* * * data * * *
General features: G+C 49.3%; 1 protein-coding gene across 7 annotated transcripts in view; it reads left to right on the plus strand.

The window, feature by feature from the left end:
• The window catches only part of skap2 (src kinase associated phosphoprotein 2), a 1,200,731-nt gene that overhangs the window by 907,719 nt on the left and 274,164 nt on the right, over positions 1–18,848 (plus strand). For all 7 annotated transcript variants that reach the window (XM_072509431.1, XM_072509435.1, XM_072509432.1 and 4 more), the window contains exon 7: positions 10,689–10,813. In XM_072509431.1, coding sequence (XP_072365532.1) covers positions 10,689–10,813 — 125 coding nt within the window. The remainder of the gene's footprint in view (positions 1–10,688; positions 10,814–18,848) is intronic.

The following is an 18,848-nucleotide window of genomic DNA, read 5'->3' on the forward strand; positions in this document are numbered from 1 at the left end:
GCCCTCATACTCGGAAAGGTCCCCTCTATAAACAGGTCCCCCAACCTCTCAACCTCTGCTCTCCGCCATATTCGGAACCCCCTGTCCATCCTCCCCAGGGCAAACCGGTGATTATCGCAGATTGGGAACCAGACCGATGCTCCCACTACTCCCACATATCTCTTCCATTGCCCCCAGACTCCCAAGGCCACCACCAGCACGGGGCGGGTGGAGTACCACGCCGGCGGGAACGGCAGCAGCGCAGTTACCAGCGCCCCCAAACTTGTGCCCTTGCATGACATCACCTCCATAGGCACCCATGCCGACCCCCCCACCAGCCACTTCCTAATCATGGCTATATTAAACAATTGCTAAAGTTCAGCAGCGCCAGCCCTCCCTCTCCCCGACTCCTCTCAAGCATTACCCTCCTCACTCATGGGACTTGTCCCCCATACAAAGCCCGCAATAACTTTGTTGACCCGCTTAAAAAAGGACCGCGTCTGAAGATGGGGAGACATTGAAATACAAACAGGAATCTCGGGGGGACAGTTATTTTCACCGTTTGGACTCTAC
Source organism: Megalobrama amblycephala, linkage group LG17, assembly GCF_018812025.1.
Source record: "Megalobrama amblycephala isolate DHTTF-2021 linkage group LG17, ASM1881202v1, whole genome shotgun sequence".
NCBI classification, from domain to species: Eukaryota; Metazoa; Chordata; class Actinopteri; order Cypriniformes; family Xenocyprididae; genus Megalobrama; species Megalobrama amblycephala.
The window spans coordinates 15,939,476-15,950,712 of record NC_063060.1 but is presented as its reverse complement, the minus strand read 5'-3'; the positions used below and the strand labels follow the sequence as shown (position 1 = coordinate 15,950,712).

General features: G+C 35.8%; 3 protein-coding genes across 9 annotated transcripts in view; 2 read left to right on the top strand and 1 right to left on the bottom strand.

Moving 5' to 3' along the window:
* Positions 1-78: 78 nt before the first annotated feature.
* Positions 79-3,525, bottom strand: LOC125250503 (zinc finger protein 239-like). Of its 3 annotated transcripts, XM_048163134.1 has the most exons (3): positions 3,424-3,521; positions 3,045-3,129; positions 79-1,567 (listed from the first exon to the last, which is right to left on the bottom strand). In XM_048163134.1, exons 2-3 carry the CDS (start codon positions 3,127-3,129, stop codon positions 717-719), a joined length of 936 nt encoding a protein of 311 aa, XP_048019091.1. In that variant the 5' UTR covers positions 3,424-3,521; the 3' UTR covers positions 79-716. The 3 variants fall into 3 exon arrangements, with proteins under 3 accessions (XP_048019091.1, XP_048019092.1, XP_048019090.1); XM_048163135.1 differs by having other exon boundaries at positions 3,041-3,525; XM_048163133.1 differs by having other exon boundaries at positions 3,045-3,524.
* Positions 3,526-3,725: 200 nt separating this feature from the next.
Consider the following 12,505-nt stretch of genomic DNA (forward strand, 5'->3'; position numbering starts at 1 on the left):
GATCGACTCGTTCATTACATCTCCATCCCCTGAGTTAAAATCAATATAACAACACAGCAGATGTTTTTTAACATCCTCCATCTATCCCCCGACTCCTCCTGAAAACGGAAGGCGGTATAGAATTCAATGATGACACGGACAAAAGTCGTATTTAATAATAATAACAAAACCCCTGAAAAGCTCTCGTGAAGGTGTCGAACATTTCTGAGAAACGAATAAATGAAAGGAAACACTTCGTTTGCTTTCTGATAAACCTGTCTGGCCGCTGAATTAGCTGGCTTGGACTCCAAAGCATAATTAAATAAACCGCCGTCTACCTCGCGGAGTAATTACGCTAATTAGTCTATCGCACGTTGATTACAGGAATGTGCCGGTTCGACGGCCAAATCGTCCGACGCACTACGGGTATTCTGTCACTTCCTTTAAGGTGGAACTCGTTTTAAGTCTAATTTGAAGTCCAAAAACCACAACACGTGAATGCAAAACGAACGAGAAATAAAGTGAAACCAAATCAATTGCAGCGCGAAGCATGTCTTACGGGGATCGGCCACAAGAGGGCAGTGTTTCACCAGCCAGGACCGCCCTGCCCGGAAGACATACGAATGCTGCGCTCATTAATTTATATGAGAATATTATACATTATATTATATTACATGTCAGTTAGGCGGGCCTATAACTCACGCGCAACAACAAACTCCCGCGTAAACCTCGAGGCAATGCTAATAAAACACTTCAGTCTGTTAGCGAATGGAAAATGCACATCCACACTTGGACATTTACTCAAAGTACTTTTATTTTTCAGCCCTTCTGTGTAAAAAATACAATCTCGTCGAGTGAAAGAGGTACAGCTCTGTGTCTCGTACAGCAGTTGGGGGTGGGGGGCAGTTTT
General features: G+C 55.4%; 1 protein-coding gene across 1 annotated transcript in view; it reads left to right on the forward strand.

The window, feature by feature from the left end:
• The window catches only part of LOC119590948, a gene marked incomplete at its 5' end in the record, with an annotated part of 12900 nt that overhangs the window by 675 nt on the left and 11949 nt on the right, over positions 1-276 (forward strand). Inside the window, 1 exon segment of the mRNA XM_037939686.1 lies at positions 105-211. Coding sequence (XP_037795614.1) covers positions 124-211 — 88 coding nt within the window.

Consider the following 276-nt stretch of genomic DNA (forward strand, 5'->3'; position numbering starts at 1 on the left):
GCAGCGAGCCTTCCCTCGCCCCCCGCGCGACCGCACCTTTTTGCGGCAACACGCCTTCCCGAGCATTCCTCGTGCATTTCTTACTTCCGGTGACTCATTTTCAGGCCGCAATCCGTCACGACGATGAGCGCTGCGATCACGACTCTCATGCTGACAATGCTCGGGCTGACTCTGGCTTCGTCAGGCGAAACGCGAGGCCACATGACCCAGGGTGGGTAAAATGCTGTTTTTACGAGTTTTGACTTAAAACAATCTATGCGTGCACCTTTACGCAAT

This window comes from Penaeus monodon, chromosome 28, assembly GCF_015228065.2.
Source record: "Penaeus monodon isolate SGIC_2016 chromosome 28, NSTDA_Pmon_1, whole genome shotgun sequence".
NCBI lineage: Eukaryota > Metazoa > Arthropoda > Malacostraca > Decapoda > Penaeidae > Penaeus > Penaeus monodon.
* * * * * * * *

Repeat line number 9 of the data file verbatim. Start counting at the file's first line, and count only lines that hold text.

The window spans coordinates 15,939,476-15,950,712 of record NC_063060.1 but is presented as its reverse complement, the minus strand read 5'-3'; the positions used below and the strand labels follow the sequence as shown (position 1 = coordinate 15,950,712).